He does if you read FP Passport, whatever that is (thanks Inel). He says Nobody is really arguing about the science. Everybody acknowledges the cost of doing something is a lot less than the cost of doing nothing. Everybody acknowledges that each of us has a part to play. The question is, how do you define that? Arguably (so to speak) no-one has been arguing about the science for quite a long time; though people have been using cherry-picked bits of sci as weapons (RP Jr’s favourite meme). Invisibly, of course, there is still lots of science to discuss, most obviously over how much sea level rise we might get.
But what is missing from Benns statement, as from so much govt rhetoric (see Broons conf speech) is the acknowledgement that all the stuff they are actually contemplating doing and paying for isn’t nearly enough to get to the 50-60% targets they are talking about. There is lots of back-patting about jobs-from-greening but rather less talking about the costs.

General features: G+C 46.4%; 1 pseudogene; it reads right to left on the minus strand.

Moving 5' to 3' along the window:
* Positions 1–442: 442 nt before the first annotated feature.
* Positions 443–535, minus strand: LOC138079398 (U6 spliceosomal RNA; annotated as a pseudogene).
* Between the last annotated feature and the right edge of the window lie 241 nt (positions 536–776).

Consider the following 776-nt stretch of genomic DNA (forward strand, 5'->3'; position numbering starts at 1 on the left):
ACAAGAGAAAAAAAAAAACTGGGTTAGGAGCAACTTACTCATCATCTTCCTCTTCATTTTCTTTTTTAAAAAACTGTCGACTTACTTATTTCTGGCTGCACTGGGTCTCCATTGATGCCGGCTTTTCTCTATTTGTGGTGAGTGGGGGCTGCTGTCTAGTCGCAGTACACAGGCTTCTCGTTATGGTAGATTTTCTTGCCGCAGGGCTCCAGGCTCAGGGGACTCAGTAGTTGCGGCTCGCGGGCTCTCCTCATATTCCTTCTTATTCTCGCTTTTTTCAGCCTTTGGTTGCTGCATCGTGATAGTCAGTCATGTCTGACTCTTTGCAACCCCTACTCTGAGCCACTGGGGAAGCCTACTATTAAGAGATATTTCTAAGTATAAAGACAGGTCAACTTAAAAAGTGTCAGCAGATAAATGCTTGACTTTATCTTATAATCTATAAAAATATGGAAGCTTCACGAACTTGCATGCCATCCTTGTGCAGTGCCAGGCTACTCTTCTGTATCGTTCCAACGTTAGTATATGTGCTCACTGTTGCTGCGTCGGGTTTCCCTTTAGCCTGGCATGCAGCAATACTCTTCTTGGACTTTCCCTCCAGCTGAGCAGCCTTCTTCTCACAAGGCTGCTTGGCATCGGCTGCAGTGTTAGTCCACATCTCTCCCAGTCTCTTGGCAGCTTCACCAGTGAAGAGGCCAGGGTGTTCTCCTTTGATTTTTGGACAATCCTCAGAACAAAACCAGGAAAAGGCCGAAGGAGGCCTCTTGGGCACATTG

Anyway, Benn continues: Benn, and everyone else I talked to, stressed the importance of the December meeting in Bali. “We can’t have another gathering where people say, ‘Hmmm, yeah, hmmm, I’ll think about it.’ We’ve got to get going.” Anything less than binding emissions reductions targets would widely be considered a failure, since only binding targets will make a carbon market viable. My prediction is that this is exactly what will happen: it will be yet another meeting without binding targets. I’ve only got about Â£30 in sea ice bets so far (and an indeterminate amount of beer for RA, but how much beer can one man drink in a week :-?) so there is plenty left over if anyone out there is naive enough to bet that they *will* agree some targets. Perhaps HB might take me up?